Children and Technology: The Right Click – Internet Safety Matters

I made a parenting decision recently that I really didn’t think I’d ever make. Or at least not till my kids were, like, 35 or something! I gave my 6 year old a mobile phone.

I gave her ‘her own’ phone because while most families have grandparents and aunts and uncles that can pop round for tea from time to time, my children have none of that. Sure they have families, but no one comes round for tea at the drop of a hat because we’re separated at the minimum by a 12 hour flight. But that’s no reason the kids shouldn’t be able to have daily, at the drop of a hat, contact with their family.

So, I made the decision to give them my phone when I upgraded recently, but it wasn’t a decision I made lightly because young they may be, but within days they were downloading apps and recording things – the six year old even joined Flipagram and I was scrambling for an account so that I could keep an eye on her!

I have to be honest and say that no, I don’t really believe that my six year old is entitled to any privacy where her online life is concerned, and though she asks repeatedly, she isn’t allowed a Facebook account or her own YouTube channel yet. These are limits I have set. Her phone also only works on wifi, so there’s no need for her to take it out of the house. Another limit I have set.

And that’s the main lesson I’ve learned in giving my child freedom to own and be part of technology: That I can and must set limits.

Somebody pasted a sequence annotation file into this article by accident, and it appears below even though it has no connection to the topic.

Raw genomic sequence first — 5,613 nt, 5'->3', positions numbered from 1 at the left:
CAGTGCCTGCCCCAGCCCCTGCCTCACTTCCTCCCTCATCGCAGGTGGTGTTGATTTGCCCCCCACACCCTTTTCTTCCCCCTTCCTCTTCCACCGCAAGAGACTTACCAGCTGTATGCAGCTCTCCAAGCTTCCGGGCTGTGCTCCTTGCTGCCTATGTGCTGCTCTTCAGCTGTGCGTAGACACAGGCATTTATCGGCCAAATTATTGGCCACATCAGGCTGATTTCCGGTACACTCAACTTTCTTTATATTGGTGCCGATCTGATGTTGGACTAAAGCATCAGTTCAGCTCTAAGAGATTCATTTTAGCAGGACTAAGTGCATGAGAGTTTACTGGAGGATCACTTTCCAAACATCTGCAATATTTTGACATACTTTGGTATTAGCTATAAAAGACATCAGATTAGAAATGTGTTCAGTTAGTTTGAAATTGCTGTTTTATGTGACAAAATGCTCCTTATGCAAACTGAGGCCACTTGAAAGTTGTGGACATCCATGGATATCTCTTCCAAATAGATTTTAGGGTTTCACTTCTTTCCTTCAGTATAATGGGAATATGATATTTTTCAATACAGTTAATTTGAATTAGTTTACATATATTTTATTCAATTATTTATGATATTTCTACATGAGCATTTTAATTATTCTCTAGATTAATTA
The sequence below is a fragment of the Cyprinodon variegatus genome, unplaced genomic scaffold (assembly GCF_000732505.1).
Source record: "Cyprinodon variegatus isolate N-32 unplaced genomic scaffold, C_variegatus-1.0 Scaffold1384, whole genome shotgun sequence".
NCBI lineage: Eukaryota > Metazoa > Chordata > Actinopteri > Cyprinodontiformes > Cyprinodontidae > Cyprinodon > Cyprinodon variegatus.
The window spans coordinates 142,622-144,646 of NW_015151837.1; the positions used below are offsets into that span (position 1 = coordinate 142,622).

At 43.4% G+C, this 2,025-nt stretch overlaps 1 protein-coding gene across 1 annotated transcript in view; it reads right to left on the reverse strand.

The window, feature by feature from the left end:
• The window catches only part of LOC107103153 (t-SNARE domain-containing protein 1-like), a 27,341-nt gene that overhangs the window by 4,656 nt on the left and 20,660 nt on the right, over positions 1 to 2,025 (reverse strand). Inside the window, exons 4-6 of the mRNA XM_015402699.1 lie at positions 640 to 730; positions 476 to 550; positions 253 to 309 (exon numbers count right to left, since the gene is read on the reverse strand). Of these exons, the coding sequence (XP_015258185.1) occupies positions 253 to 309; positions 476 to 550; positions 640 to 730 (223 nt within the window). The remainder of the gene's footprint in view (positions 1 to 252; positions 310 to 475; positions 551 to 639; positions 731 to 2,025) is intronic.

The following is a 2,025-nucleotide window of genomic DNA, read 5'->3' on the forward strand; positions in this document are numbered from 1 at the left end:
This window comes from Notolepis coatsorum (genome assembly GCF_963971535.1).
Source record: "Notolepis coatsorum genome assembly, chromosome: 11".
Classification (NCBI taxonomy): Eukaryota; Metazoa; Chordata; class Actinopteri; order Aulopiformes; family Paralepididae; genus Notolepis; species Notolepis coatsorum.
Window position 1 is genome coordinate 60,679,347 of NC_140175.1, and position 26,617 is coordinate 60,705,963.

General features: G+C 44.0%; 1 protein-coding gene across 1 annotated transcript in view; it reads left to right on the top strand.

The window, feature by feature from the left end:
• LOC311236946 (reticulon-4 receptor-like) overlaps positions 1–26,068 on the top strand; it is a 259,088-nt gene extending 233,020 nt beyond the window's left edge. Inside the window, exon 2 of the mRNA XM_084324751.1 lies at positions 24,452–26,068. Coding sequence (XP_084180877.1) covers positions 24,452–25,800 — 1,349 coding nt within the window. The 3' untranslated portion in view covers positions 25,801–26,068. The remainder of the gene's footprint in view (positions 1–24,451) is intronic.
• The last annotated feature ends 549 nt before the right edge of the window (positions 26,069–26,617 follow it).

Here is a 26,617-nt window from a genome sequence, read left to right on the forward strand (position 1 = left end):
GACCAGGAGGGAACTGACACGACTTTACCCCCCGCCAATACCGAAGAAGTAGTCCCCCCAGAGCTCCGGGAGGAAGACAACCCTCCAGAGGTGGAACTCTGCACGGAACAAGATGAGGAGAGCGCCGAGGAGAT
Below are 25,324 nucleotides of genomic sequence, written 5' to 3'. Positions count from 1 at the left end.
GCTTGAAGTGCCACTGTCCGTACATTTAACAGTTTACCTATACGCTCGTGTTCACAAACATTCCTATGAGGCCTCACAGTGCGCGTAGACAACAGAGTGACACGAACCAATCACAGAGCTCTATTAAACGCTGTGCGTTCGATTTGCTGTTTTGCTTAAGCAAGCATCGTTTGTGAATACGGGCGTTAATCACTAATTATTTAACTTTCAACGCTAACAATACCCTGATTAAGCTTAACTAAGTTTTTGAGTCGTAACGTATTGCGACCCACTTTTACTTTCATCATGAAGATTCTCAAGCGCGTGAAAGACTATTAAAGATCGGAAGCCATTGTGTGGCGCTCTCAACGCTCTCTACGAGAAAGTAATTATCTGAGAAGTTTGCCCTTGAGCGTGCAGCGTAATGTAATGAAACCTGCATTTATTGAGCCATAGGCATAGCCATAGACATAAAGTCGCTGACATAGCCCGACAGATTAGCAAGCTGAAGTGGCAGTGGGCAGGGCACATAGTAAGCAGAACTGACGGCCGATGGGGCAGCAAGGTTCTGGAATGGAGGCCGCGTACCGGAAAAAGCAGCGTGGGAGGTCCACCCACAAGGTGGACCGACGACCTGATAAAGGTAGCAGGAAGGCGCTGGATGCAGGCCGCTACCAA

Not long after I was grappling with how exactly to protect my child online, I was invited to find out more about The Right Click campaign with BT.

The Right Click Campaign

We went off to the BT Tower in London – what a treat that was! We even received a certificate to say that we’ve been to the rotating restaurant up at the top! – to find out more about the campaign, and I’d encourage all parents to visit The Right Click:Internet Safety Matters and find out more.londonRead more: Children and Technology: The Right Click – Internet Safety Matters

5 Ways to Celebrate Science With Kids

I think when we look back on our lives, some day far off in the future, we’re going to realise that one of the biggest things that changed during this generation was the perception of girls/women in the workplace, and specifically, in careers like medicine, science, mathematics, engineering. While my personal interest in those subjects is … lacking… it’s something that I’m incredibly grateful for. I love knowing that if they choose it, it’s an option that’s even more available to my daughters than it was to me.

What? You’re not ancient! 

No, I’m not. But I struggled so much with math in the last two years of school and I know beyond a doubt that it wasn’t a problem with me, but with my teacher. I passed every mock test, knew all the answers at my private math tutor, but sat down in front of an exam, and I’d make myself sick. Honestly, I ground my teeth so badly, I developed abscesses and missed one of my final exams!

And the teacher in question? I remember distinctly a comment about how maths just wasn’t really for girls.

Was I going to be a chemical engineer, a doctor (my younger brother is both those things – proud big sister that I am!) before that comment? No, probably not. Actually, definitely not. But did failing miserably at math affect my chances of university entrance? Yes, it did. I passed entrance with age exemption, eventually. Did it affect my confidence? Certainly did. Do I think I can ‘do math’? No. Till I actually do it, then I’m not so bad.

So, I think that looking back on my life, I think the changed attitude to women in science will be one of the most wonderful changes of this generation.

And it’s with that in mind that I love things like British Science Week.Read more: 5 Ways to Celebrate Science With Kids